Talk of the Towns: 4.6.22
downtown | City Museum is kicking off several unique spring activities starting this weekend, one for kids, another for older visitors and a third for anyone who’s ever craned their neck to look up at the 100-year-old warehouse from the street, spied a school bus, jet plane, hippo and praying mantis looming overhead and asked themselves, “What’s all this, then?” It’s the enormous, and certifiably odd, brainchild of the late Bob Cassilly. Always evolving and always a touch mysterious, the museum is offering guided tours for the first time this spring. Explore the artsy warehouse and learn about the lives and materials that helped shape one of the most eccentric museums in the world. After-hours group tours also are available on request. Visit citymuseum.org/tours. This Saturday, April 9, Central Print, a nonprofit that supports the art of letterpress printmaking, comes to City Museum from 10 a.m. until 5 p.m. for a workshop. Guests can design their own posters and use the printing press and repurposed paper to create artwork using printing blocks from the museum inventory. The activity is free with general admission. Saturday and Sunday, April 9 and 10, the museum welcomes all pirates (and wannabe pirates) to find a treasure trove of golden eggs hidden throughout the building. Follow the treasure map to hunt for prizes that include candy, toys and general admission tickets for a return visit! The treasure hunt takes place from 11 a.m. until 7 p.m. on Saturday and 11 a.m. to 6 p.m. on Sunday, and is free with admission. A seasonal, springtime bunny photo op adds even more fun both days.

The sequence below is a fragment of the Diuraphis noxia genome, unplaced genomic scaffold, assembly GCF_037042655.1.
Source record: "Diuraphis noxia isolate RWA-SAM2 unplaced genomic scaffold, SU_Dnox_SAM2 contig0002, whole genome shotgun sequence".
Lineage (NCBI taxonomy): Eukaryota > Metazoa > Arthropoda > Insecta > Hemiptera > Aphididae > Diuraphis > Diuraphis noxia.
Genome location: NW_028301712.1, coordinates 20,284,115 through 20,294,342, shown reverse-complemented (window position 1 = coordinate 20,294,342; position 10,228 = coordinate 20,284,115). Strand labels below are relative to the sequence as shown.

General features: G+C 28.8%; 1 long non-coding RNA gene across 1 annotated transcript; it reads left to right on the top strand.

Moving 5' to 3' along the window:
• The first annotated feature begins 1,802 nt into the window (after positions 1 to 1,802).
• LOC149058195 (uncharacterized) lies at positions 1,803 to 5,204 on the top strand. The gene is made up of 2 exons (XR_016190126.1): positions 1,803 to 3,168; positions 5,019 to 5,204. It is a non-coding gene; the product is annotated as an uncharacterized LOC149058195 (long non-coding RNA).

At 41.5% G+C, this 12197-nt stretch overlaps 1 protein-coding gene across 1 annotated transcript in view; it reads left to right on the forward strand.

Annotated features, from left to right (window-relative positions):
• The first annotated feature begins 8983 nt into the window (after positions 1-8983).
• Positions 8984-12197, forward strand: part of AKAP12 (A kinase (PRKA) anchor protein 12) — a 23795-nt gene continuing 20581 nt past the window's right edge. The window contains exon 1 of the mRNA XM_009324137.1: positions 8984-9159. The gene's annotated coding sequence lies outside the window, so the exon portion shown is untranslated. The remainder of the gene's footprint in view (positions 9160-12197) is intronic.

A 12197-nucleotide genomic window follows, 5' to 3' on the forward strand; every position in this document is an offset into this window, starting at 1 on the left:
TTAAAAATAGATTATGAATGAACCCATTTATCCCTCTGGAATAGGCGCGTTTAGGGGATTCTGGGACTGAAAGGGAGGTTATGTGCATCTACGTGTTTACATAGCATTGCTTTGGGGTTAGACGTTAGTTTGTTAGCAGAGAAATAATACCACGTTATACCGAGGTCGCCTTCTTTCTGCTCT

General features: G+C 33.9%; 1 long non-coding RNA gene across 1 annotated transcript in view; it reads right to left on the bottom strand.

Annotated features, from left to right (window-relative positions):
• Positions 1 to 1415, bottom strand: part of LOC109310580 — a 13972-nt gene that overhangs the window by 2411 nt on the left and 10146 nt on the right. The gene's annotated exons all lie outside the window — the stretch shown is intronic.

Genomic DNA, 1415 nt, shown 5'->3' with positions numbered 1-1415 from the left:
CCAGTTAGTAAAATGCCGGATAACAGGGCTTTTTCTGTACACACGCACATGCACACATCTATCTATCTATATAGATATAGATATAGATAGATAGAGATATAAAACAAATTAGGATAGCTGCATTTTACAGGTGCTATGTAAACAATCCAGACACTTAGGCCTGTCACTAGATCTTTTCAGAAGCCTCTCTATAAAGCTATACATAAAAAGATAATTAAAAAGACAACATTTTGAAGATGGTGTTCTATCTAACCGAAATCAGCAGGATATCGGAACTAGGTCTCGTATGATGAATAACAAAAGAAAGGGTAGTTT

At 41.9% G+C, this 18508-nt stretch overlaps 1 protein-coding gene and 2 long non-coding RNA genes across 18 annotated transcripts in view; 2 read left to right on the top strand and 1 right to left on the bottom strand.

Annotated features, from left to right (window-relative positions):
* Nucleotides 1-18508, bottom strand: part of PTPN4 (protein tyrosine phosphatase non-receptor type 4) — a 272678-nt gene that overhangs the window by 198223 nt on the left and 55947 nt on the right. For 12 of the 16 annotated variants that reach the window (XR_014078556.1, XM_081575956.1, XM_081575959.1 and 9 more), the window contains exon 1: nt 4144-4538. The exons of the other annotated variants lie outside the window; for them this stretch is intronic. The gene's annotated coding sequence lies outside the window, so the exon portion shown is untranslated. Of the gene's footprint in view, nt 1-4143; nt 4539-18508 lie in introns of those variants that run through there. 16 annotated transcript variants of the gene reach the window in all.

Charlie Brennan, who years ago had a regular column in this very publication called “Charlie’s Town,” is leaving KMOX after nearly 34 years of doing a regular morning show. Although he’s turning off his mic in May, he’s still planning to stay involved with Donnybrook, the lively, long-running debate-style political commentary show on KETC-TV, Channel 9. Was it really that long ago that Brennan moved here from Boston and hung his hat for the first time in the StL? Um, yep; it was in 1988. Jeepers. But that’s not quite as astonishing to this writer, who’s been over the hill for more than a few years and continues to pick up speed on his way down the other side. As another item from the broadcast media world, Bob Costas, the preternaturally youthful sportscaster, has turned not 30, 40, 50 or even 60… but 70 years old! A picture of Costas from back in the day as a KMOX personality shows him in a very bold, plaid sport coat that kind of reminds me of the upholstery in somebody’s 1972 Ford Pinto. Anyhow, the young feller hopes to do fewer events as time goes on, save his appearances on CNN and his periodic in-depth HBO show that takes a different look at the thrill of victory and the agony of defeat. A tip of the hat to Brennan and Costas—and this issue’s star of ‘Notable Neighbors,’ Ron Jacober—for doing the Gateway City proud on the air.